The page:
This, then, leads to the conclusion that if these victimological and cultural artifacts were absent, the problems with consensual child-adult sex would cease to exist. Even the Finkelhor and Browne model above suggests that when all four of their traumatogenic elements are not present, experiences are not unconditionally injurious, but may be of slight degree and ephemeral nature. 

Constantine (1981) pointed out that transient reactions to questionable or unpleasant experiences rarely progress to long term trauma, and Seligman (1993) noted that children are amazingly resilient.

In the presence of these and the many other incoherent theories of the contemporary CSA paradigm, one can only conclude that not all of these experiences are traumatic, nor are all of them so in the same way.

Differentiating degrees of seriousness of sequelae are active issues among researchers 

(Beitchman et al., 1992; Beitchman, Zucker, Hood, daCosta, & Akman, 1991; Browne & Finkelhor, 1986; Conte, 1985; Kendall-Tacket et al., 1993). 

Nevertheless, the generalized admissions of these shades of gray have not served to seriously weaken the CSA hypothesis in terms of its general message, especially its public perception. On the contrary, in many cases, researchers have difficulty accepting the fact that sometimes these experiences don't mean anything at all, as is demonstrated in the concept of "asymptomatic victims" (Browne & Finkelhor, 1986). 

The demise of the CSA hypothesis would not mean that true cases of real sexual assault of children should or would no longer be regarded as traumatic, injurious, or criminal - assault is assault, and there are both social science applications and legal penalties for such antisocial and criminal behaviors. But neither is there reason or excuse for continuing to find - and even to create - childhood trauma when it does not, or otherwise would not, exist.

The Persistence of the Two Hypotheses

By the beginning of the nineteenth century, a considerable body of evidence questioning the validity of the masturbatory hypothesis had accumulated, yet this paradigm continued more or less unabated for another century before finally dwindling away in the mid twentieth century. Hare (1962) notes:

Viewed from the vantage point of history, the surprising thing about the masturbatory hypothesis is that it lasted so long. Its fall was not brought about by fresh discoveries or new techniques. The evidence which destroyed it could, in principle, have been obtained in the time of Pinel (1745- 1826). Indeed, except for the prevalence surveys, the evidence had always been there for the taking. (p. 15)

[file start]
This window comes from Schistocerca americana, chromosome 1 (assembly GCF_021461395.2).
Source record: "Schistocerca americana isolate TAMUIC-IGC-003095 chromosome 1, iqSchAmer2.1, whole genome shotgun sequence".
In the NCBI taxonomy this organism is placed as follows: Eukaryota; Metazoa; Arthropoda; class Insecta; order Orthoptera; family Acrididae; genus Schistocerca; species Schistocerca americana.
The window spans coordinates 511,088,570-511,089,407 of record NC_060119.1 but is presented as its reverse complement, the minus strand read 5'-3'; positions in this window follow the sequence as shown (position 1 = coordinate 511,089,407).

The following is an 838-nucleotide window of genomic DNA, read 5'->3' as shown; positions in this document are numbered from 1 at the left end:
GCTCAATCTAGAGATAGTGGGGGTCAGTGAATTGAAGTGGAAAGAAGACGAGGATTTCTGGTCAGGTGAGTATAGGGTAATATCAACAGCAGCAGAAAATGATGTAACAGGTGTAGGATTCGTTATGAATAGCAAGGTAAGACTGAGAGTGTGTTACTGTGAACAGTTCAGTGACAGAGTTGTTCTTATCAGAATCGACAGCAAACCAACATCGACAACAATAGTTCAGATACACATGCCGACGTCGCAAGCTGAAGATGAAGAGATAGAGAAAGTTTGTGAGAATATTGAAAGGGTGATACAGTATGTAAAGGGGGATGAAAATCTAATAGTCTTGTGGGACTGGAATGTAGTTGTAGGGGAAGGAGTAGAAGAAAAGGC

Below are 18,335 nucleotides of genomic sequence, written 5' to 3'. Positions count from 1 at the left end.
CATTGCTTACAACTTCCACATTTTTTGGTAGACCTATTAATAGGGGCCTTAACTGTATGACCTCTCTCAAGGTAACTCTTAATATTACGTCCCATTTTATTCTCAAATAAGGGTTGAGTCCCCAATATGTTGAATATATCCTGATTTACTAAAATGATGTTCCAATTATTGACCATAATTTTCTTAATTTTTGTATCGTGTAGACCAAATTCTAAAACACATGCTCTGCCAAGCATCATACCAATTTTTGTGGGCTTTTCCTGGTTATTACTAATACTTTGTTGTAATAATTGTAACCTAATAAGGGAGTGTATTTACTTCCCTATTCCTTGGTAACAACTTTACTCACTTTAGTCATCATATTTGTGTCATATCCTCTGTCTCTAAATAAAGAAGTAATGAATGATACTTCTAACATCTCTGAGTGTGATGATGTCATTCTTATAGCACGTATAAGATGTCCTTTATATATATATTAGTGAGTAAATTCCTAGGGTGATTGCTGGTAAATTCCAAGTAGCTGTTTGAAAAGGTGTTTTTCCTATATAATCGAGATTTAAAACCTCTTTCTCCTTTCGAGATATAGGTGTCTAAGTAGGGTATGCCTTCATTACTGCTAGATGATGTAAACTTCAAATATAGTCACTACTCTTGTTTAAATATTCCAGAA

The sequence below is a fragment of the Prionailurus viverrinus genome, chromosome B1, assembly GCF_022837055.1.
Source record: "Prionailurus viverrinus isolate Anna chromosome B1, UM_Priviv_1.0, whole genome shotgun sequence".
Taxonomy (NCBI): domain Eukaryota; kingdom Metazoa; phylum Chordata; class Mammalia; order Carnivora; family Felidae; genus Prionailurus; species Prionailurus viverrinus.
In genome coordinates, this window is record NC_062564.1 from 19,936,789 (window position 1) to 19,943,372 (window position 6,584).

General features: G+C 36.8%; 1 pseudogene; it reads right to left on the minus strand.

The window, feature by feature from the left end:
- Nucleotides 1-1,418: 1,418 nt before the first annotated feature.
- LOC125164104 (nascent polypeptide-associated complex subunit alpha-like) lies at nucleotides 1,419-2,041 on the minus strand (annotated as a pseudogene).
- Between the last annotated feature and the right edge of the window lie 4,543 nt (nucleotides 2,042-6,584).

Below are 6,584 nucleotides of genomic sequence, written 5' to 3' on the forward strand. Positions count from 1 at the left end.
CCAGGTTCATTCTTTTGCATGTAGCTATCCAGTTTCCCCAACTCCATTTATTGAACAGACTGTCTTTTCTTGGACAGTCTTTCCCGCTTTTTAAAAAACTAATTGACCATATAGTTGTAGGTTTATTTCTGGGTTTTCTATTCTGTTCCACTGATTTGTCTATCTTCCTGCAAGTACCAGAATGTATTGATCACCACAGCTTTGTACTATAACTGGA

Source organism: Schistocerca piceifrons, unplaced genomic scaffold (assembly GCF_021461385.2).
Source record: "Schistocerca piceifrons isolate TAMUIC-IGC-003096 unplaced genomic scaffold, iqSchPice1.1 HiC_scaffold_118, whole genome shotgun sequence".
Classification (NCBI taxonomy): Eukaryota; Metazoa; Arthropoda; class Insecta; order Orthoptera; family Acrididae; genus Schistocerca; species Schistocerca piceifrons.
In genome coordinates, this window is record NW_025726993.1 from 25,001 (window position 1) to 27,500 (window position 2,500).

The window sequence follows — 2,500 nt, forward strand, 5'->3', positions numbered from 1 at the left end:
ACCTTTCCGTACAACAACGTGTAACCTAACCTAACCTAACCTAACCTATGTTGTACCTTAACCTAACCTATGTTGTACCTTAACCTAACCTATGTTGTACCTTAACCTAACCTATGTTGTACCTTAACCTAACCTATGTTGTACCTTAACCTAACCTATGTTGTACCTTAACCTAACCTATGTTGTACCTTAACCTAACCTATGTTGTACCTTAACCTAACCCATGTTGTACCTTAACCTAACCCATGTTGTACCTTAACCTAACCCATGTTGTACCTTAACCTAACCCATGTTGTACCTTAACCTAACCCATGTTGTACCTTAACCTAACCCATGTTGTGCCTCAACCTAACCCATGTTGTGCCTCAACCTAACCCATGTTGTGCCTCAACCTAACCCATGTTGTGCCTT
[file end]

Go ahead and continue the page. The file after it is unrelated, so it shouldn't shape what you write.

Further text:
The exact beginning of the CSA hypothesis is not easily pinpointed, but the more activistic and invasive forms arose - not from science but from ideology and advocacy - starting in the 1970s, and, though subjected to a similar body of contradictory evidence from the beginning, show little - if any - signs of abating yet today. 

Hare proposed three types of reasons for this otherwise inexplicable durability: 

medical and moral conservatism, 
the usefulness of such hypotheses, and 
fallacies in reasoning which hindered critical scientific inquiry:


Hare noted that the sheer weight of authority supporting the masturbation hypothesis discouraged discussion and questioning, and therefore there were few who attempted to conduct empirical investigations such as was done concerning the actual influence of the moon on so-called "lunatics." At the very most, peripheral aspects and effects might be questioned, but not fundamental premises. 

Another consequence of conservatism was the deliberate confounding of ethnocentric morality with medicine and science, and thus "immoral" acts such as masturbation were assumed without further proof to be injurious to health. The relationship of conservatism to the CSA hypothesis is similar, and will be addressed in detail below.

Useful Hypotheses

Hare further noted that in medicine any hypothesis is better than nothing, and that hypotheses tend to be embraced more for being useful than for necessarily being true. The masturbatory hypothesis was useful for propping up a morality in constant crisis by conflating and confounding sickness with sin, and at the same time allowing the emerging psychiatric practitioners to offer a quasi-rational theory for the identification, prevention, and cure of various ills. This hypothesis proved useful well into the twentieth century, not on medical grounds or for medical purposes, but for symbolic and moral purposes.